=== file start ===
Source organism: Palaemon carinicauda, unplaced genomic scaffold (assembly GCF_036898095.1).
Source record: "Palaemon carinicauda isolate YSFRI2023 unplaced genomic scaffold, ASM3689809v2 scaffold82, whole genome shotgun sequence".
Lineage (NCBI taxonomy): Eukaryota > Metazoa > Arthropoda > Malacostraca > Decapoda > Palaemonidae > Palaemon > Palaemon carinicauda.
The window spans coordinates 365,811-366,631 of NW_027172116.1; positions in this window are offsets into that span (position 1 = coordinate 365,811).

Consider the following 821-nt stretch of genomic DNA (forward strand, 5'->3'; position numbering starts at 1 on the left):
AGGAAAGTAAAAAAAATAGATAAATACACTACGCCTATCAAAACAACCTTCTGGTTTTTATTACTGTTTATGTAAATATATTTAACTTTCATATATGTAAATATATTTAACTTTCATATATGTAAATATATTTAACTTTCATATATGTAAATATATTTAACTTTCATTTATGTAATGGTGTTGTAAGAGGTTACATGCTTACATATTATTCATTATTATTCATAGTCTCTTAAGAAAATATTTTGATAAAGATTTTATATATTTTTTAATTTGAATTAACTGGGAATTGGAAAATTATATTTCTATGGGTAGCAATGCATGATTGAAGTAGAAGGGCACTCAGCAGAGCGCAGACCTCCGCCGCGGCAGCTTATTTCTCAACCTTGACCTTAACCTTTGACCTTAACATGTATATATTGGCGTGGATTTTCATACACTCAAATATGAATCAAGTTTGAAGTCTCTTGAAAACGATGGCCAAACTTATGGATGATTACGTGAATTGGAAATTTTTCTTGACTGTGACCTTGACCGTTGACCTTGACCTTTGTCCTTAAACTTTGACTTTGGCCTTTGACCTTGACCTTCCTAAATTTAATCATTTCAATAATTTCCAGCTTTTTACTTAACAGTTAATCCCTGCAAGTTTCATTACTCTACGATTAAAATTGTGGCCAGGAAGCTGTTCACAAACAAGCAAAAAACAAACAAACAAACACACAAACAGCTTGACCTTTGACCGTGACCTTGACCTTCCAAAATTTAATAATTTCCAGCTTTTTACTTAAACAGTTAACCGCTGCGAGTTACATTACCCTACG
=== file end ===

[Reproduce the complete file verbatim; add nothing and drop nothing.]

Source organism: Palaemon carinicauda, unplaced genomic scaffold (assembly GCF_036898095.1).
Source record: "Palaemon carinicauda isolate YSFRI2023 unplaced genomic scaffold, ASM3689809v2 scaffold82, whole genome shotgun sequence".
Lineage (NCBI taxonomy): Eukaryota > Metazoa > Arthropoda > Malacostraca > Decapoda > Palaemonidae > Palaemon > Palaemon carinicauda.
The window spans coordinates 365,811-366,631 of NW_027172116.1; positions in this window are offsets into that span (position 1 = coordinate 365,811).

Consider the following 821-nt stretch of genomic DNA (forward strand, 5'->3'; position numbering starts at 1 on the left):
AGGAAAGTAAAAAAAATAGATAAATACACTACGCCTATCAAAACAACCTTCTGGTTTTTATTACTGTTTATGTAAATATATTTAACTTTCATATATGTAAATATATTTAACTTTCATATATGTAAATATATTTAACTTTCATATATGTAAATATATTTAACTTTCATTTATGTAATGGTGTTGTAAGAGGTTACATGCTTACATATTATTCATTATTATTCATAGTCTCTTAAGAAAATATTTTGATAAAGATTTTATATATTTTTTAATTTGAATTAACTGGGAATTGGAAAATTATATTTCTATGGGTAGCAATGCATGATTGAAGTAGAAGGGCACTCAGCAGAGCGCAGACCTCCGCCGCGGCAGCTTATTTCTCAACCTTGACCTTAACCTTTGACCTTAACATGTATATATTGGCGTGGATTTTCATACACTCAAATATGAATCAAGTTTGAAGTCTCTTGAAAACGATGGCCAAACTTATGGATGATTACGTGAATTGGAAATTTTTCTTGACTGTGACCTTGACCGTTGACCTTGACCTTTGTCCTTAAACTTTGACTTTGGCCTTTGACCTTGACCTTCCTAAATTTAATCATTTCAATAATTTCCAGCTTTTTACTTAACAGTTAATCCCTGCAAGTTTCATTACTCTACGATTAAAATTGTGGCCAGGAAGCTGTTCACAAACAAGCAAAAAACAAACAAACAAACACACAAACAGCTTGACCTTTGACCGTGACCTTGACCTTCCAAAATTTAATAATTTCCAGCTTTTTACTTAAACAGTTAACCGCTGCGAGTTACATTACCCTACG